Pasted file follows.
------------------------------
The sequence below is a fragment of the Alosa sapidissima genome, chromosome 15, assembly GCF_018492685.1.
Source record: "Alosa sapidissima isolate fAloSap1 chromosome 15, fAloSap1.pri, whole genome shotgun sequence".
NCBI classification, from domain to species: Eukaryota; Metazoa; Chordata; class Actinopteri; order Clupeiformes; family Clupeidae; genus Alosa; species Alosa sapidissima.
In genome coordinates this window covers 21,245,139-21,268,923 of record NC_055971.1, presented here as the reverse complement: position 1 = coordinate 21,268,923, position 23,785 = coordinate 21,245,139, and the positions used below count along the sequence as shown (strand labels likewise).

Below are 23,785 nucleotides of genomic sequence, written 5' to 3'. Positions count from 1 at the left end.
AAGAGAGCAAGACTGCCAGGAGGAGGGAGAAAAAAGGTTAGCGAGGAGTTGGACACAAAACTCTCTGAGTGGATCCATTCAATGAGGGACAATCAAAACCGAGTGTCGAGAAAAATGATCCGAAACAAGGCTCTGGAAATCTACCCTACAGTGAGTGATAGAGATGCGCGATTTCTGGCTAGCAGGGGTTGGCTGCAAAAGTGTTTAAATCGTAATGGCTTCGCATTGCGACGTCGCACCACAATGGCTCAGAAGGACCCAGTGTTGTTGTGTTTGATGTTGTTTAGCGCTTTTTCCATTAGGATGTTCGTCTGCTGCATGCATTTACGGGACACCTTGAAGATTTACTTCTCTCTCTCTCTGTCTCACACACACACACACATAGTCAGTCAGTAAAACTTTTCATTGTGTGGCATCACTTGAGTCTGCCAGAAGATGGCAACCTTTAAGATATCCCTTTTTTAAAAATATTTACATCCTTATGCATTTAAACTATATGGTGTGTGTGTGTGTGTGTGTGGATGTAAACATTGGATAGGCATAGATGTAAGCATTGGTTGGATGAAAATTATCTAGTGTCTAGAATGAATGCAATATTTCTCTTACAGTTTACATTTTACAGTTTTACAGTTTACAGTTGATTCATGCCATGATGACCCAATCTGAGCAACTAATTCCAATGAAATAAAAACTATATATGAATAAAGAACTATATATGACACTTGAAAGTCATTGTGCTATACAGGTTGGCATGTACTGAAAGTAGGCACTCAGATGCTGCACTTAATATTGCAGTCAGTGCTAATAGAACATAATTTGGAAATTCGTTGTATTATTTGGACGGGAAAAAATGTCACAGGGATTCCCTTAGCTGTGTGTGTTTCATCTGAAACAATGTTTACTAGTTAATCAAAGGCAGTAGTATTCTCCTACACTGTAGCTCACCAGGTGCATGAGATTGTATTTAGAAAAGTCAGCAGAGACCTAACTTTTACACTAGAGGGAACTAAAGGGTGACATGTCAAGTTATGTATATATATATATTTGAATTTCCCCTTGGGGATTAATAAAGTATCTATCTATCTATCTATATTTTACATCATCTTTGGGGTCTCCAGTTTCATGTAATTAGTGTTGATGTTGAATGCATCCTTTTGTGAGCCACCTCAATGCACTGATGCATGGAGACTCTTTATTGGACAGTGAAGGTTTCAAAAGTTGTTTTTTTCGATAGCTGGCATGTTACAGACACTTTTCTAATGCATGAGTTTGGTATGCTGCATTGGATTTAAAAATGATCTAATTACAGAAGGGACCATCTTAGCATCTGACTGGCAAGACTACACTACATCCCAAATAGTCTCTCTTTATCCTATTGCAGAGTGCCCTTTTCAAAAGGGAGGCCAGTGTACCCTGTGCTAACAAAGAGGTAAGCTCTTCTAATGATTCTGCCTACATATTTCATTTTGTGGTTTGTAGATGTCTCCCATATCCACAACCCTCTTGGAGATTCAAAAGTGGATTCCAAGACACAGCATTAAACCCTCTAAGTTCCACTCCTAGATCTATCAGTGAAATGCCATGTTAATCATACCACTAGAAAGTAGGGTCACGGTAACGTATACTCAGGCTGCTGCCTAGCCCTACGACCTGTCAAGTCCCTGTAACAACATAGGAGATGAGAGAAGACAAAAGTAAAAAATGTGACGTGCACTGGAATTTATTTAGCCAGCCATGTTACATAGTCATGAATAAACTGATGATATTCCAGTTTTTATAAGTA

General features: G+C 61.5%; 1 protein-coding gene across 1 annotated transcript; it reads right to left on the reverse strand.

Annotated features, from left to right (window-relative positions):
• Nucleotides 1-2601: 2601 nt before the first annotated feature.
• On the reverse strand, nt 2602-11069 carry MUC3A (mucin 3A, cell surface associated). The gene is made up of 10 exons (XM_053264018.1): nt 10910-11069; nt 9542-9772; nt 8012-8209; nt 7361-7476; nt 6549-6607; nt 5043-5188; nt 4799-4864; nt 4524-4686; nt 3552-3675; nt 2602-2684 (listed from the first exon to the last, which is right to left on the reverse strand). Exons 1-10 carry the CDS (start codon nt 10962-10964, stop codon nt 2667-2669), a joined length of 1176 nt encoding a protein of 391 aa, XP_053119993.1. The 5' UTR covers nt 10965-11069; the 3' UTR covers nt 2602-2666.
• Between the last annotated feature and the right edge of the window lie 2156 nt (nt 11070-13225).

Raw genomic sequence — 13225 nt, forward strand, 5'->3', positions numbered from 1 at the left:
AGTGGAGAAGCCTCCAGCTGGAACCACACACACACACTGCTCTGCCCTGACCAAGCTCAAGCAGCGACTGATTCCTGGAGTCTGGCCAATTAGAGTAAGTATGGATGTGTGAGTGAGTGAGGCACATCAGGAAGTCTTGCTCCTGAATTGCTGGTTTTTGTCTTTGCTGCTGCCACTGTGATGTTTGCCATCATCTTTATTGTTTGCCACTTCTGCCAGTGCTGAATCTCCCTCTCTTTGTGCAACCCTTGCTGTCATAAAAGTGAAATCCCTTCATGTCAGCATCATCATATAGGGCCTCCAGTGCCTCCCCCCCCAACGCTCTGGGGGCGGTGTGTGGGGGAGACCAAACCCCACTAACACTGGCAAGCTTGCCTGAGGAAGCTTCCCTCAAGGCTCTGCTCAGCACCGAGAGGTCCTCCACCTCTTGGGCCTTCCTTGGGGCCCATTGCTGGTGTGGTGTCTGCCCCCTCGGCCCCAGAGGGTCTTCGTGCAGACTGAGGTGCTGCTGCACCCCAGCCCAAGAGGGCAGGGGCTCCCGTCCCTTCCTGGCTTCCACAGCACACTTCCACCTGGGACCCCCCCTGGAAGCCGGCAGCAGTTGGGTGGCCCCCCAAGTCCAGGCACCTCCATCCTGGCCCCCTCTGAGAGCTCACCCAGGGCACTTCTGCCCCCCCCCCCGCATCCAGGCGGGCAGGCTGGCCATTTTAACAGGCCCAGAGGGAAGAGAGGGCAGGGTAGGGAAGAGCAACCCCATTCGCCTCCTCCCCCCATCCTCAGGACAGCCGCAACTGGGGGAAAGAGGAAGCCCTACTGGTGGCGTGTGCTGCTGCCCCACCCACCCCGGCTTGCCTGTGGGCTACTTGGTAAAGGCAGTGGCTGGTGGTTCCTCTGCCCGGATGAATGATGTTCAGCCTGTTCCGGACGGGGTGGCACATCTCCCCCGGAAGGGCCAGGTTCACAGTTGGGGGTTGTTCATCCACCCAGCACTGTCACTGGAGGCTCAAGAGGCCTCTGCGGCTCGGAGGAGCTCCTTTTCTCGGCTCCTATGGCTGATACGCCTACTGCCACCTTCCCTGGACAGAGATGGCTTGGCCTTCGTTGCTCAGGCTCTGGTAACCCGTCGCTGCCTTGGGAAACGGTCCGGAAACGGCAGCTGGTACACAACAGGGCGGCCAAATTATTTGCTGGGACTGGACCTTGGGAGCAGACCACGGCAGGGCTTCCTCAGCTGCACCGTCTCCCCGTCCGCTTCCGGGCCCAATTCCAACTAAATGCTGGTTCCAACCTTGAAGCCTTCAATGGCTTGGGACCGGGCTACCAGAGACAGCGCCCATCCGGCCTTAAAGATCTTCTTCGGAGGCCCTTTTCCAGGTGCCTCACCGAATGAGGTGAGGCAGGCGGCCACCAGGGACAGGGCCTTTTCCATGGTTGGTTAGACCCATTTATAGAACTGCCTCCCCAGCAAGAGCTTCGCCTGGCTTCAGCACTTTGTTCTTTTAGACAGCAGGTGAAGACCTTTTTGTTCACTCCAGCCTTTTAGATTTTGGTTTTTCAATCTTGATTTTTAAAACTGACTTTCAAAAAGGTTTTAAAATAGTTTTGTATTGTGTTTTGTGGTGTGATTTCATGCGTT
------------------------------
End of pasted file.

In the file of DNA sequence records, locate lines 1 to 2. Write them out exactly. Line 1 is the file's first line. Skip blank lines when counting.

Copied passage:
The sequence below is a fragment of the Alosa sapidissima genome, chromosome 15, assembly GCF_018492685.1.
Source record: "Alosa sapidissima isolate fAloSap1 chromosome 15, fAloSap1.pri, whole genome shotgun sequence".